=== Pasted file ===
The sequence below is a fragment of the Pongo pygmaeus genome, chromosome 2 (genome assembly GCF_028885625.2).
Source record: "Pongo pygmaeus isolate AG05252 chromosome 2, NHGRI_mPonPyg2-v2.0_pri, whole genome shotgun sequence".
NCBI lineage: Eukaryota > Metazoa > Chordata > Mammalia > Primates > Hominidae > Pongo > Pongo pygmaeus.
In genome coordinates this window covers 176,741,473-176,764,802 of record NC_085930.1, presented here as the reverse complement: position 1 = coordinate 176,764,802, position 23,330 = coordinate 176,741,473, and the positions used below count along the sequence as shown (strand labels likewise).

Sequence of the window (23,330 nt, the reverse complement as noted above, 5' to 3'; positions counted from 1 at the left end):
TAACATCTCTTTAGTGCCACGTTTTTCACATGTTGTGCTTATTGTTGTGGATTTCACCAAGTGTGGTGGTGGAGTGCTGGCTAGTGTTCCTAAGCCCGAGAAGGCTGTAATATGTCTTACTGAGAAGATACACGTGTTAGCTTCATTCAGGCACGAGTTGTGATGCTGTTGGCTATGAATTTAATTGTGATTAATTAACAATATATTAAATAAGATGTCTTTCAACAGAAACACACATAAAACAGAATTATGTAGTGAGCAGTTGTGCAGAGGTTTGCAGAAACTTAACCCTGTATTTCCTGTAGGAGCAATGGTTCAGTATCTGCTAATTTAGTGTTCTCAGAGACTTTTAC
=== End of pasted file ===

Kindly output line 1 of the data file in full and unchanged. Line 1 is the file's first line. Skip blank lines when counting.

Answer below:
The sequence below is a fragment of the Pongo pygmaeus genome, chromosome 2 (genome assembly GCF_028885625.2).